I’m not arguing that we should be happy and content with a loving husband even if he does have 4 other wives; no, what I’m arguing is that men have the capacity to love—sometimes more so than women—and we shouldn’t dismiss it as bogus just because it doesn’t resemble our approach to love.

Peter Altenberg was a German intellectual from Vienna who lived during and partook heavily in Vienna’s café life. One time a young lover of his complained, through tears, that he only liked her because of the sexual satisfaction she provided. To which Altenberg replied, “Was ist so nur?” or “What’s so only?”

If something feels meaningful to you (knowing you are the only person who can judge what feels meaningful to you), what is “so only” about it? And this is how I deal with feeling like an alien — by asking a form of that question. If it is important to me, if it reflects my feelings and my reasoning, what is “so only” about it?

I might think this way because I’m young, or immoral, or damaged, or subconsciously closed to the idea of letting people in. Alternatively, I’m only deeply mired in my own reality and it may not fit with other’s, but that is irrelevant.

A religious pluralist, John Hick, used a story to talk about how stuck in our own perspectives we are: “a tale of three blind men attempting to describe an elephant, one touching the leg, the second touching the trunk, the third feeling the elephant’s side. Each man describes the elephant differently, and, although each is accurate, each is also convinced of their own correctness and the mistakenness of the other two.” This is how we develop all of our views, with an extremely tiny amount of perspective and at the mercy of whatever social/cultural/geographic/chronological location we happen to find ourselves — that is, it’s a lucky story we happen to hear, and use to explain our views. Marriage is a lucky story. Hook up culture is a lucky story. There’s no science we can look at to say “yes, this is how we can best interact with others.” We are blind people taking guesses at reality.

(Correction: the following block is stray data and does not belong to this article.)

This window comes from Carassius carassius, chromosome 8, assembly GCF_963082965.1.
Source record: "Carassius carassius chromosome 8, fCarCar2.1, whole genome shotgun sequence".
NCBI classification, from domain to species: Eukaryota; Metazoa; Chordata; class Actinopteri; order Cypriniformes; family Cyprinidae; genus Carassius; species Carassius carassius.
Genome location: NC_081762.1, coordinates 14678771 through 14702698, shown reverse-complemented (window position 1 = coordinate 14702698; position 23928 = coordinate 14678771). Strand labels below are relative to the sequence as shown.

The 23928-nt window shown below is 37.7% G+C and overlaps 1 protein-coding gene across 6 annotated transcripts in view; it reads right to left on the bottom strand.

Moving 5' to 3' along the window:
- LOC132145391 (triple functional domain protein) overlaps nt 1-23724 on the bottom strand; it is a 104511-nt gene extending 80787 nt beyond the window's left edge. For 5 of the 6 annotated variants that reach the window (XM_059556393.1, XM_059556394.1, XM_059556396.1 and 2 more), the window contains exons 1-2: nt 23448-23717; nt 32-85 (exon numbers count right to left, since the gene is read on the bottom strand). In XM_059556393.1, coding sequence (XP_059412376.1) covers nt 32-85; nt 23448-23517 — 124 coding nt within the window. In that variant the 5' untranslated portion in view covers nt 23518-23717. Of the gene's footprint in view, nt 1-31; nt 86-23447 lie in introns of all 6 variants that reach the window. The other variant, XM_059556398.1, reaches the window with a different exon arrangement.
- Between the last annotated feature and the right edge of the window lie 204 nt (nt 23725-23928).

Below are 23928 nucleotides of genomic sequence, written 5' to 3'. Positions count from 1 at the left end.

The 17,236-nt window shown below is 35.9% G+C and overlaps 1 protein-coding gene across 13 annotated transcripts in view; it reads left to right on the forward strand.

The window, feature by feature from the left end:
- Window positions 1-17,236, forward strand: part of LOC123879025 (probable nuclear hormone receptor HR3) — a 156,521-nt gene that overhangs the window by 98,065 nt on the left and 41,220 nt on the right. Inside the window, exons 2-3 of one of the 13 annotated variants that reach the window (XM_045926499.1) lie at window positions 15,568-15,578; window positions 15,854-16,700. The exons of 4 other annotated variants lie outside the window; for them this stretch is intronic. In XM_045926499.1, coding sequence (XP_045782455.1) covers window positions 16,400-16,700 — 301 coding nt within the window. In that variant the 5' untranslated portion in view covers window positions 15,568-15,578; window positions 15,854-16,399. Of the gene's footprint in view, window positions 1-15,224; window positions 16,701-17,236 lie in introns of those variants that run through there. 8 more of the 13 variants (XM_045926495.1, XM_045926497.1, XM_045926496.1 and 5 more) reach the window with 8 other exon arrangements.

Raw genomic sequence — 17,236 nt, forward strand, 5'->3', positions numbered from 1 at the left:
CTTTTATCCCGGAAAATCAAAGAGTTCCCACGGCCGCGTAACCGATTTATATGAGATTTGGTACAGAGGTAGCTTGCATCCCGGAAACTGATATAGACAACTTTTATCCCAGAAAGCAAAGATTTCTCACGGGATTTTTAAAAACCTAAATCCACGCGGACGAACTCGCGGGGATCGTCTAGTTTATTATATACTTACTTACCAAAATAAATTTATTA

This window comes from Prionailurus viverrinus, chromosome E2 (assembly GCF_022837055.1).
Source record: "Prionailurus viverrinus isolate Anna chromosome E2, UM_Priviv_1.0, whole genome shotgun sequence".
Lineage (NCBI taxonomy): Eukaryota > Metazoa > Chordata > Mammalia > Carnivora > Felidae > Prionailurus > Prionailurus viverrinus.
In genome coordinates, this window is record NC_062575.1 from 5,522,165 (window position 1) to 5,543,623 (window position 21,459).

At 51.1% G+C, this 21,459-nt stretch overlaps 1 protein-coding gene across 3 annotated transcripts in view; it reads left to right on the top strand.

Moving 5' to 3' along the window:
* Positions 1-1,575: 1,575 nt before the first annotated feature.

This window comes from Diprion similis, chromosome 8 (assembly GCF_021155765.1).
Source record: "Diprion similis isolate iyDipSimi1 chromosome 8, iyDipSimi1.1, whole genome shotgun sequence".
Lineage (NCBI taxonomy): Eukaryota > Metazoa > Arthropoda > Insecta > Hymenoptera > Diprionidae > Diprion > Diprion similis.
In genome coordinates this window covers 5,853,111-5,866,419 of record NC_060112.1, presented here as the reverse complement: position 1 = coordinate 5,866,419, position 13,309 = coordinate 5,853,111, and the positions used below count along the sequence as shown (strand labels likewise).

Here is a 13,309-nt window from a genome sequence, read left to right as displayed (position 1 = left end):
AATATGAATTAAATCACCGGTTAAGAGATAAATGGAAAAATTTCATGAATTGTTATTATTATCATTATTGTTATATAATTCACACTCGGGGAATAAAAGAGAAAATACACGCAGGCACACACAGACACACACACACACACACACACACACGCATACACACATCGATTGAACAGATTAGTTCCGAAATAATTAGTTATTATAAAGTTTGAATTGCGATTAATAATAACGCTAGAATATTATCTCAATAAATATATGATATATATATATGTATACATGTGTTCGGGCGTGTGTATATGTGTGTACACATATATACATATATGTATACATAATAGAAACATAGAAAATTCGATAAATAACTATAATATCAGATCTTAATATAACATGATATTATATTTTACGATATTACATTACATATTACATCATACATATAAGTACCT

For this reason, I think you owe it to yourself to listen to your gut more than you passively accept social norms. By that I mean, this is what I ask of myself. Do what brings you satisfaction for as long as it brings you satisfaction and then move on. Like poet William Stafford talking about his life philosophy, “I keep following this sort of hidden river of my life, you know, whatever the topic or impulse which comes, I follow it along trustingly. And I don’t have any sense of its coming to a kind of crescendo, or of its petering out either. It is just going steadily along.”

I feel exhausted when I do things I’m not interested in, in the sense Stafford is describing.

I’m not talking about necessary, prosaic everyday activities that I need to do in order to continue to pursue what I want in the big picture — washing dishes, paying bills, cleaning — but pursuing big goals that I haven’t had an internal urge to pursue — a traditional marriage, having kids, owning a home, seeming impressive (or even the lower bar of not writing about embarrassing things online). Satisfaction, meaning, and happiness to me are all tied together and they only exist in my life when I’m following an internal narrative (my own “lucky story”, whatever I judge as a blind person stumbling around to be reality) rather than one that’s very well-defined by our culture — but equally arbitrary.

If you find meaning in “meaningless” sex I think that’s okay — no one else can tell you what you find to be meaningful. I think relationships with other people (romantic or not) are incredibly important, one of the most important things in life (if not the most), but like everything else, you can only make a best guess as to what will make you happy. My gut — and what I find satisfying versus frustrating — is saying it’s a weird balance between the two, for now. TC mark